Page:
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Forest corridors prove critical to biodiversity and pollination success in the tropics

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IMAGE: The curved bill of the green hermit (Phaetornis guy), which is restricted to forested habitats, effectively extracts nectar from a Heliconia tortuosa flower.

Credit: Matt Betts, Oregon State University

CORVALLIS, Ore. – As tropical forests become increasingly broken up by roads, farm fields, pastures and other developments, corridors of trees provide vital pathways for pollinators and contribute to a rich diversity of plant species, scientists have confirmed.

A study at the Las Cruces Biological Station in Costa Rica shows that when forests are linked by continuous corridors of trees, pollination has a greater likelihood of success. In contrast, when patches of forest are isolated from each other, pollinators are less abundant and plants frequently fail to reproduce.

More than 94 percent of flowering tropical plants and 75 percent of the world's leading food crops require pollination by animals such as bees, bats and hummingbirds.

Researchers have found that forest corridors enable specialized hummingbirds that prefer such landscapes to travel longer distances from one patch of trees to another, increasing pollen exchange between forest patches. Such patches not only harbor more hummingbirds but also display greater rates of pollination than plants in areas that are isolated from each other.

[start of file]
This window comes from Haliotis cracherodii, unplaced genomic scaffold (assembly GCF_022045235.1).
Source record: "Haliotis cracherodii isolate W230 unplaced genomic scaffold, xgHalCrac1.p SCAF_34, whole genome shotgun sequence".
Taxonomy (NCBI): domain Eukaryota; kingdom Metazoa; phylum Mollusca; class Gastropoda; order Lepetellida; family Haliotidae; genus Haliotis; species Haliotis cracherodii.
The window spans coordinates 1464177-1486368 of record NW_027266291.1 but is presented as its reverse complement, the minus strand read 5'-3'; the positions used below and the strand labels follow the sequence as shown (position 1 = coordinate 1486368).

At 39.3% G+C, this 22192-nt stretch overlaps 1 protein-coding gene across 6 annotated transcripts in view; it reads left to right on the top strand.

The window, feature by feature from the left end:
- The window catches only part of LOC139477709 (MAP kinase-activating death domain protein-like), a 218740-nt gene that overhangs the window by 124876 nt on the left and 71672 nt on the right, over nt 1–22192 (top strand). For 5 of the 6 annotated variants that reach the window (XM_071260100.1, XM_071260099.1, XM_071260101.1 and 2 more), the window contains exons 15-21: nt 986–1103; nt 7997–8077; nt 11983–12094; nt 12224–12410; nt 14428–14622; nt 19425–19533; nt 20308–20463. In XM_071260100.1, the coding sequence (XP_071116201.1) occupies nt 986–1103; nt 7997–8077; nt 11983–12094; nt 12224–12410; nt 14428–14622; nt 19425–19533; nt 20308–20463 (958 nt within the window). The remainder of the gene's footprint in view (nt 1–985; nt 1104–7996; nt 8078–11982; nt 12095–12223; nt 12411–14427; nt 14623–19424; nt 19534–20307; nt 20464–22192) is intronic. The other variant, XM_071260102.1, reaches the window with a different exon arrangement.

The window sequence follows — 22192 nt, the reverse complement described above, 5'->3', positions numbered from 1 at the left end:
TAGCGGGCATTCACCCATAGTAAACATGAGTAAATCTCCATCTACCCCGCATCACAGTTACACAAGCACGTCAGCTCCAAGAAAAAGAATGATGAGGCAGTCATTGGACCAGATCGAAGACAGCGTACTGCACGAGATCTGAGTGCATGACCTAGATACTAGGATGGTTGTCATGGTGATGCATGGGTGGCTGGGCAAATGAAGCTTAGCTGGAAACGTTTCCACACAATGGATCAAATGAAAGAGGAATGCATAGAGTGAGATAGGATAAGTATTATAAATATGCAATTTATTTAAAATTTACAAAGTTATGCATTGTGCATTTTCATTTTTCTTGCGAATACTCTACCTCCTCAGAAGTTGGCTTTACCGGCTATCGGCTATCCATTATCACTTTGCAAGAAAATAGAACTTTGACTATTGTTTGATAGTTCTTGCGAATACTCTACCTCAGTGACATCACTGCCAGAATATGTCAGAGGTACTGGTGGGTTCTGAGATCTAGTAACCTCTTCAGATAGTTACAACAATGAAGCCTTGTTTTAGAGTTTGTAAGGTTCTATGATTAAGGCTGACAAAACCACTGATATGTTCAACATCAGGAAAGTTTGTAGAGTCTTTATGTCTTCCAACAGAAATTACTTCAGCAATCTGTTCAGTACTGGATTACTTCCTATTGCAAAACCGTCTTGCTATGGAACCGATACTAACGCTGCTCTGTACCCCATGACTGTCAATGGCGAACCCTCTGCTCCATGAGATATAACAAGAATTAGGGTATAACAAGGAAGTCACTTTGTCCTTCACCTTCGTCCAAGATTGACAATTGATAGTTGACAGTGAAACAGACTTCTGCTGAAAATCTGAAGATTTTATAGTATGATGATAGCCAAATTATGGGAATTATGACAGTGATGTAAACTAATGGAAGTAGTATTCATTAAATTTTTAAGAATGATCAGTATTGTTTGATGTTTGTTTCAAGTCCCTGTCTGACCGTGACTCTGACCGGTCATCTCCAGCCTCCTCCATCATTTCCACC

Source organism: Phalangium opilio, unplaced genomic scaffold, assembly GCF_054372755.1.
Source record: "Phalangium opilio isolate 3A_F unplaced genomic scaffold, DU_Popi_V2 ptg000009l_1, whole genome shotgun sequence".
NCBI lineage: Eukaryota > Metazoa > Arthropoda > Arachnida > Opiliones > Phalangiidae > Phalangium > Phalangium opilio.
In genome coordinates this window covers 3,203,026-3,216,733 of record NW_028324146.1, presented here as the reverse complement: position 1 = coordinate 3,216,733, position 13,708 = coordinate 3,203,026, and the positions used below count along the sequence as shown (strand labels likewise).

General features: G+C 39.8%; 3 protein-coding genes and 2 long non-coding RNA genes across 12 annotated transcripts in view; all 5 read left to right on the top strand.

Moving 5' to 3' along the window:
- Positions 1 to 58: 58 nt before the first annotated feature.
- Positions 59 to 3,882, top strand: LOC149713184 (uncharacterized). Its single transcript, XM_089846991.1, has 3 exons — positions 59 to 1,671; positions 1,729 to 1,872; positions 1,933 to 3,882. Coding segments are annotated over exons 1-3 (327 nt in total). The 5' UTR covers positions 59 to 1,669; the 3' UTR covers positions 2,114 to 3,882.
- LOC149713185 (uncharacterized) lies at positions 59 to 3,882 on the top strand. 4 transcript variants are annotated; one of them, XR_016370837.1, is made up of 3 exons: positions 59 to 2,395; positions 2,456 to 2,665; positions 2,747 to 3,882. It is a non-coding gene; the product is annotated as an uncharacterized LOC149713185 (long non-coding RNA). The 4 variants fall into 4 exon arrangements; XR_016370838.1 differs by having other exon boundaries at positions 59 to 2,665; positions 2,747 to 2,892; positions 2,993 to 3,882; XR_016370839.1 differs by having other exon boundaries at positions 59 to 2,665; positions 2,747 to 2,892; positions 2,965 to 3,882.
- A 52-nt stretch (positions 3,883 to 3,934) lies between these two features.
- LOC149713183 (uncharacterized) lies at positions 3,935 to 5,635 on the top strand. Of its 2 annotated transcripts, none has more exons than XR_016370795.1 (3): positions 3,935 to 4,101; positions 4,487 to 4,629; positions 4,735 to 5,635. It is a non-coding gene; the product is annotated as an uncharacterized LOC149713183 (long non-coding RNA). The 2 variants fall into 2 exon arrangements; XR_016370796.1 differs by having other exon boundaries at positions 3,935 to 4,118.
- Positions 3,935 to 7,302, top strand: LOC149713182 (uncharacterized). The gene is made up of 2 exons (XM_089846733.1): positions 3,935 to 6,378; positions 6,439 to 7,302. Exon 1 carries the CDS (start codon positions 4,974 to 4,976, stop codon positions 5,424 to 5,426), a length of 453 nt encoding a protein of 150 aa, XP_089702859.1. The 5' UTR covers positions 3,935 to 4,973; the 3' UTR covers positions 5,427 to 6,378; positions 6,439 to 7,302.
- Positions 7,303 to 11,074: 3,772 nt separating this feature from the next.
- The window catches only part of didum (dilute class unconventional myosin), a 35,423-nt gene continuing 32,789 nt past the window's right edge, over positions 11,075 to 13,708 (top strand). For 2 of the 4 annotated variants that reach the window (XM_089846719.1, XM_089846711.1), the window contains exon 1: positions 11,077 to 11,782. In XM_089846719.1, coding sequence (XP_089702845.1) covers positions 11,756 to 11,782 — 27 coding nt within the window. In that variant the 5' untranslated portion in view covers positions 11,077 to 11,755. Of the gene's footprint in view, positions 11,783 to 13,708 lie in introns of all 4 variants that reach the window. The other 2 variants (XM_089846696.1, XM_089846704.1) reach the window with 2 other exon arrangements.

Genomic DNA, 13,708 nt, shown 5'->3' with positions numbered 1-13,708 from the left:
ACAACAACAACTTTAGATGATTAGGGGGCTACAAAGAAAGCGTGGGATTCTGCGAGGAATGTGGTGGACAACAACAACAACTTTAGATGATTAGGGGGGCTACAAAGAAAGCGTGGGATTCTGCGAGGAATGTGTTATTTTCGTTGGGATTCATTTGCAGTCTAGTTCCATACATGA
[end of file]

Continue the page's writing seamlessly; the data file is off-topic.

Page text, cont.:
These are among the results published today in the Proceedings of the Royal Society B, a technical journal, by scientists from the College of Forestry at Oregon State University and the Georg-August University Gottingen in Germany.

"This work presents tropical forest landowners with a simple, relatively inexpensive solution to enhancing biodiversity and pollination of native forest plants — connect forest patches with hedgerows and wooded corridors," said Urs Kormann, the lead author of the study and a postdoctoral researcher at Oregon State. "This may complement national parks."

"Wooded corridors remain abundant in many tropical landscapes," said Matthew Betts, co-author and assistant professor at Oregon State. "But as agricultural land use is expanding rapidly, quick action will be required to avert the disappearance of corridor elements between fragments. Otherwise, there may substantial losses of connectivity between forest remnants, leading to accelerated biodiversity loss."

The researchers performed field experiments and conducted observations to arrive at their findings. They measured rates of hummingbird visits to feeders and to live plants (Heliconia tortuosa) placed in forest patches. They tracked the flow of pollen from one patch to another and evaluated the presence of two groups of hummingbird species, one that prefers forested habitats and one that does not.

"Simple wooded corridors can boost landscape connectivity for pollinators and animal-pollinated plants," the researchers wrote. "Our findings may also apply to other organism groups that move along corridors, potentially providing other ecosystem services."

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Editors: Photos are available to illustrate this story.

1. A green hermit hummingbird feeding on a Heliconia tortuosa flower, https://www.flickr.com/photos/oregonstateuniversity/16509571269/in/photolist-r9TSmv-quyyfv

2. Forest corridors in Costa Rica, https://flic.kr/p/CQBAix and https://flic.kr/p/DgQu9z

Media contact:

Nick Houtman
541-737-0783
[email protected]

Sources:

Matt Betts
541-737-3841
[email protected]

Urs Kormann
0041-77-465-05-84 (Switzerland)
[email protected]

Media Contact

Nick Houtman
[email protected]
541-737-0783
@oregonstatenews

http://www.orst.edu

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